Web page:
Bonding through hoops

CONNECTING WITH THE COMMUNITY: Shankar Bala chats up Anson Anton Philip who plays for Rexdale Renegades at Stephen Leacock Collegiate Institute. Though Philip plays for Rexdale the Toronto Tamil Basketball Association drafts members of the South Asian community and spreads them throughout the GTA.

South Asian focused basketball league encourages teens to be straight shooters

When it comes to grassroots initiatives that drive the paint, the Toronto Tamil Basketball Association is an example of a winning hook.

Seven years ago, Shankar Bala found there were no sports leagues to keep post-university, post-high school kids active, in particular for the Tamil community.

In an attempt to stop gang violence, Bala founded the basketball league to unify the South Asian community from all corners of the GTA.

“I realized coming back home from university there was a disconnect between members of the community from the west end to the east end,” he said. “We felt the only way to bridge this is through sports.

“You come as an individual to this league, you get selected on a team, so you can be with somebody from all four corners of Toronto and you can become friends with them,” he added. “This is a way of eliminating violence, which kind of helps out through the years.”

But after year one, the objective changed for Bala, and his approach became more of a big brother role to the young men in his community.

“That was a fundamental principle, and after year one we said let’s add the educational aspect,” he said. “We want to make sure our guys finish school, high school and go on to university or college.”

There’s more than just outreach when it comes to the TTBA though. The level of competition is high, players are scouted from high schools, and every year a three-round draft occurs introducing new members of the Tamil community to the association.

Plenty of opportunity to grow, but Bala doesn’t want to over-saturate the talent pool.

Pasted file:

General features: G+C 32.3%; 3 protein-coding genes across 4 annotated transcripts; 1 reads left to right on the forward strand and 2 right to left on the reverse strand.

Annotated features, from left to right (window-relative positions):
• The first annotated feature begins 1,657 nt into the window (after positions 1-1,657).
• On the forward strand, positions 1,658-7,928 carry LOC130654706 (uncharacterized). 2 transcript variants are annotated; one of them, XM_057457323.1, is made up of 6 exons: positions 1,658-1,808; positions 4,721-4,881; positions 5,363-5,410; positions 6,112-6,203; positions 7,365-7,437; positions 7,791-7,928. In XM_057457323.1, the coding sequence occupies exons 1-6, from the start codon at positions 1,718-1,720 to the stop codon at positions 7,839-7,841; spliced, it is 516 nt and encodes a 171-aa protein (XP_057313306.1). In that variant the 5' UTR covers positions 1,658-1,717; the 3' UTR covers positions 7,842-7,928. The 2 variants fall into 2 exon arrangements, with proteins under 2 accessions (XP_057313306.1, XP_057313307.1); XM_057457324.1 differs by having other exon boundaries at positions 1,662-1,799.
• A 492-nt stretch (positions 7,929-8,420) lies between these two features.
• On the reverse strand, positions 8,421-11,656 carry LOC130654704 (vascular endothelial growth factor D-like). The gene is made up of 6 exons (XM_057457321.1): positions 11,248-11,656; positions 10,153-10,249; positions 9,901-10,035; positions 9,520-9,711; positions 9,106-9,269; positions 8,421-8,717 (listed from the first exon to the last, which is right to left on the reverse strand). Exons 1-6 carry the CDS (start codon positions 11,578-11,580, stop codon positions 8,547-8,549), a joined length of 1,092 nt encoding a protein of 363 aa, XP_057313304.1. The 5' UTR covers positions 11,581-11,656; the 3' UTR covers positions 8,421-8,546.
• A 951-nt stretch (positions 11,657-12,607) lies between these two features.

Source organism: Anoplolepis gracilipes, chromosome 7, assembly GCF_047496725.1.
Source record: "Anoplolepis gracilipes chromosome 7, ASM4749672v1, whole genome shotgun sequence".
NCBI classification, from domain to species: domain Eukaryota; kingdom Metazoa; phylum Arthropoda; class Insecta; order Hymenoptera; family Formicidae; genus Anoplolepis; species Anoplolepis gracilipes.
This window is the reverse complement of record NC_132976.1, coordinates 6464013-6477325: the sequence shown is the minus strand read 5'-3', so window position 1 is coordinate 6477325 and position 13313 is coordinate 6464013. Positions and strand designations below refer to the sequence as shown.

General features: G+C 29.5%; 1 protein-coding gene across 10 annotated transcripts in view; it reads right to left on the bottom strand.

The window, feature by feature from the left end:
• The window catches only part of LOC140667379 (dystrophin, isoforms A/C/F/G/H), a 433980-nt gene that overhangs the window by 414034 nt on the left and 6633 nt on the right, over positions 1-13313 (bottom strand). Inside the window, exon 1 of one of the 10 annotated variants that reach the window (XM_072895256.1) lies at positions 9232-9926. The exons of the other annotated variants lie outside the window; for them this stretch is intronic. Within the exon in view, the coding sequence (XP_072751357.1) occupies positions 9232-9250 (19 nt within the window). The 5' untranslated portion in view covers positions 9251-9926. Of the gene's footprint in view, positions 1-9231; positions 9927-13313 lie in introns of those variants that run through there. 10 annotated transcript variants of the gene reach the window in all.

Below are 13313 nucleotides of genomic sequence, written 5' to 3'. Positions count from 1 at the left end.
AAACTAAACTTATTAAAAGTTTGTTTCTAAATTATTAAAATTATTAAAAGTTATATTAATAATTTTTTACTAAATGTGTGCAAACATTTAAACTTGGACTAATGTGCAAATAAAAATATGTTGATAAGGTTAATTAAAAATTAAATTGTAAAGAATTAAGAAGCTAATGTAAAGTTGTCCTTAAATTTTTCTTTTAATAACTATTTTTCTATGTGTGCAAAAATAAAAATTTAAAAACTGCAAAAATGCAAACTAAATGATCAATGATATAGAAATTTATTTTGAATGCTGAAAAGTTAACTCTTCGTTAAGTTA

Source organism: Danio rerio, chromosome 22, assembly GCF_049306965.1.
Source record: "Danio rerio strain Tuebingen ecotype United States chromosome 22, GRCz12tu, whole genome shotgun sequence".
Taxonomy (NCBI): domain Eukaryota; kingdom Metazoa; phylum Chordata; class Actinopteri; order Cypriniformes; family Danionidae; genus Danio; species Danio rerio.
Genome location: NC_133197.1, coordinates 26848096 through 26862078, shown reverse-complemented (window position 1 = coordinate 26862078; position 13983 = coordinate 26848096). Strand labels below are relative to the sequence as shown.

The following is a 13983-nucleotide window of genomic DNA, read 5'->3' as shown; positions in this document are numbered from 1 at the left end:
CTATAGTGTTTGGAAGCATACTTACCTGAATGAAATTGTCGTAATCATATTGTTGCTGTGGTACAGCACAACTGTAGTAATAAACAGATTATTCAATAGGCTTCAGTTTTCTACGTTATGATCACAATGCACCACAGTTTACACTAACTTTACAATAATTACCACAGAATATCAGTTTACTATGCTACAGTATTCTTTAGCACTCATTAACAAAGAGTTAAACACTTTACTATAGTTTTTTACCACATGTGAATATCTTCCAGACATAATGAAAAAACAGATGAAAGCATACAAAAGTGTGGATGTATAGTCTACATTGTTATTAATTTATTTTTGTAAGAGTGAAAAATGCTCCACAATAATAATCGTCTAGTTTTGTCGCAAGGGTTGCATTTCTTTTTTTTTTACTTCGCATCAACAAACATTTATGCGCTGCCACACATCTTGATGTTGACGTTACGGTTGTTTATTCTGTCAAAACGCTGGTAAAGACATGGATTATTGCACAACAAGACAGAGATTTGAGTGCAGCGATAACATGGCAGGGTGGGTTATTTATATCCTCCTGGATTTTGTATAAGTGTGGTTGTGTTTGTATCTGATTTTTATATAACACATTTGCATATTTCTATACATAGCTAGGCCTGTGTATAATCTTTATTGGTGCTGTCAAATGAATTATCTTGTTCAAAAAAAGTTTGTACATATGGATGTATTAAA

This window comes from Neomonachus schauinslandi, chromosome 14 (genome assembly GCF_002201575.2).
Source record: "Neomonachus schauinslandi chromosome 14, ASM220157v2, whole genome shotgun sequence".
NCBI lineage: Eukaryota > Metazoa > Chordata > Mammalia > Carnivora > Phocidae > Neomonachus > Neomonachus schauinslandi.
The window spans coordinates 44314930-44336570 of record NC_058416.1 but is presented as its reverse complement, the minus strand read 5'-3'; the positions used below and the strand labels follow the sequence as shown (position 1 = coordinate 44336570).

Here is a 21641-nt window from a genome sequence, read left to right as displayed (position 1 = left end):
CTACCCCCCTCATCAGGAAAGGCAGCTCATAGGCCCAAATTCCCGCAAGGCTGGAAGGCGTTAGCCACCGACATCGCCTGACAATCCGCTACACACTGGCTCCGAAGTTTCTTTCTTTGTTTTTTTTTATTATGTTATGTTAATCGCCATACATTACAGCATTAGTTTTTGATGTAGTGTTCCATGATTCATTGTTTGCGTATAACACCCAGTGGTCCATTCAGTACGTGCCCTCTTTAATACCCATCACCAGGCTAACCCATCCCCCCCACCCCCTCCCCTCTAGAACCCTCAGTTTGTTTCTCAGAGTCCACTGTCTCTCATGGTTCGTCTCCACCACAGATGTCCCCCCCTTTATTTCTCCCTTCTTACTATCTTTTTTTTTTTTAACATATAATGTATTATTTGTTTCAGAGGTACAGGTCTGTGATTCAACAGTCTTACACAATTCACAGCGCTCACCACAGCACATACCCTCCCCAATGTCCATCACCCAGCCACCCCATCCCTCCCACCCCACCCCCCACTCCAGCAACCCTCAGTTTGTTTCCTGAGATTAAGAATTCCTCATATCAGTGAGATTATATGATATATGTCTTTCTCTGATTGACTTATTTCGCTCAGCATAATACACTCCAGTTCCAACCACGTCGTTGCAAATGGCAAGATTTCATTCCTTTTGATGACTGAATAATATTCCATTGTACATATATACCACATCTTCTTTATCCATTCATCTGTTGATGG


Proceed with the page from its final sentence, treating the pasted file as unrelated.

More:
“The thing is, there’s more growth, but we’re holding back because there are no gymnasiums in Toronto because most of them are booked through the school board and the second thing is we wanted to keep the competition level pretty high,” he said. “That means we can give a challenge to the guys playing in the league.”

The season is in full swing with 12 teams split into two divisions. Toronto squads include Etobicoke, Rexdale, Lansdowne, St. Jamestown, North York and Scarborough.

Even though the draft is long since past, coaches are still allowed to trade players.

“It gives the coaches focus during the year,” Bala said.

With the seven-year success of the basketball association, Bala and volunteers from the South Asian community have created a co-ed volleyball league as well as a women’s softball association during the summer.

“It kind of gives us more exposure, which we have never had as a community and we don’t have a professional athlete in North America that could represent our community,” he said. “Our guys do play sports, and we do good at it too if given the right training and exposure.”

Bala, who works full-time in the banking world, takes time out to give back to his community because he remembers how hard it was to balance sport with academics when first coming to Canada.

“When I came here at the age of five or six, my parents were old school, and they were more focused on education,” he said. “With me being an athlete I always wanted to play sports.

“I played on all the high school teams and I felt when I was done there was nothing else to do when I came out of university so I started this.”

Now he’s passing on his dreams to the next core of cagers.

This year’s tryouts proved to have one of the youngest turnouts Bala has seen. A majority of the 88 entrants vying for 35 spots were between the ages of 14–18.

“Usually it’s a bit scattered but a lot of the younger kids want to get more involved now,” he said, adding with a laugh, “more than half of them are 16 years younger than me and it feels like I’m in a totally different environment.”

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